I Question the Timing

As Ace writes, “Wait a Minute: Joe Soptic’s Wife Wasn’t Even Diagnosed With Cancer Until 2006?”

Romney left Bain in 1999.

GST was shut down in 2001.

Soptic’s wife had her own health insurance through 2003.

Now, in 2006, she was diagnosed — diagnosed! — with very late-stage cancer.

She died 22 days after diagnosis.

Is the argument made that Romney owed this guy another seven years worth of insurance coverage?

And what good would it even have done? She wasn’t even diagnosed until just over three weeks before she would die.


Moe Lane adds:

But wait!  It gets even more convoluted.  You see, the Media is balkingabsolutely balking – at taking this line of attack seriously, and the Obama administration has already done its best to distance itself from the Priorities USA ad, to the point where Obama for America (OfA) spokesman Stephanie Cutter denied that they had any knowledge of Soptic’s story.

So… who’s that voice at the end of this conference call, Stephanie?  Your evil twin?

Of course, it all fits in with the Obama strategy to paint Romney as the second coming of Barry Goldwater*, as Jay Cost writes at the Weekly Standard: 

It is extraordinarily difficult for incumbent presidents to win the votes of people who disapprove of the job they are doing. Hence, this race is Romney’s to win.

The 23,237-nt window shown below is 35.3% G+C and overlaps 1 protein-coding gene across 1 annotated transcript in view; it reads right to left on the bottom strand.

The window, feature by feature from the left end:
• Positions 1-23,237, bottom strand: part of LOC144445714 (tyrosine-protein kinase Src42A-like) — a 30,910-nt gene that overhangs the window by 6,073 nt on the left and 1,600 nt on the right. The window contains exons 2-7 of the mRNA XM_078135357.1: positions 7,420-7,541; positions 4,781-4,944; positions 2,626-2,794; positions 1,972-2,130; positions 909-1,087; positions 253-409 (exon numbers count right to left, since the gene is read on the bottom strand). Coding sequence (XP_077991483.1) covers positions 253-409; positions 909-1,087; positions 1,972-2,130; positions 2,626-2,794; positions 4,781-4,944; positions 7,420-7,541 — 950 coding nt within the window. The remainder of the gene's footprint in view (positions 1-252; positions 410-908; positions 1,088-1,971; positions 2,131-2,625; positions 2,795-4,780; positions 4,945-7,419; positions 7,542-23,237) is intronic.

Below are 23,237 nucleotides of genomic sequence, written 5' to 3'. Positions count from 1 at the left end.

But it is not his to lose. And that’s an important distinction.

It is difficult to overcome the hurdle that Obama faces – to win voters who think you’ve done a bad job as president – but not impossible. Richard Nixon in 1972 won a significant chunk of his disapprovers because the McGovern-Shriver ticket was not a serious option. Lyndon Johnson managed the same in 1964, as he made the Goldwater-Miller ticket out to be a threat to humanity itself.

The 1964 election is particularly important to understanding the 2012 campaign. I have argued in the past that, bereft of popular legislative achievements, a sound economy, or a manageable deficit, President Obama is left running a version of LBJ’s 1964 campaign. Johnson was worried that passage of the Civil Rights Act would spark a backlash that would keep him from his goal of the largest victory in history. Hence, the “frontlash” strategy, designed to make typically Republican voters (mostly moderates in the Northeast) scared to death of Goldwater. “The stakes are too high,” LBJ warned the country in ad after ad.

Obama is basically running this campaign. If LBJ made Goldwater a threat to western civilization, Obama is trying to make Romney into a corporate raider who will bring about a new feudalism.


Is the Soptic ad Obama’s equivalent of the Daisy ad, or are there worse smears to come? Where do you go from essentially positing that a presidential candidate gave a woman cancer?

We’ll find out in due course.

* Would that that were true.

Update: “OMG!… Joe Soptic, the Anti-Romney Cancer Ad Steelworker, Admits Bain Capital Offered Him a Buyout (Video).”


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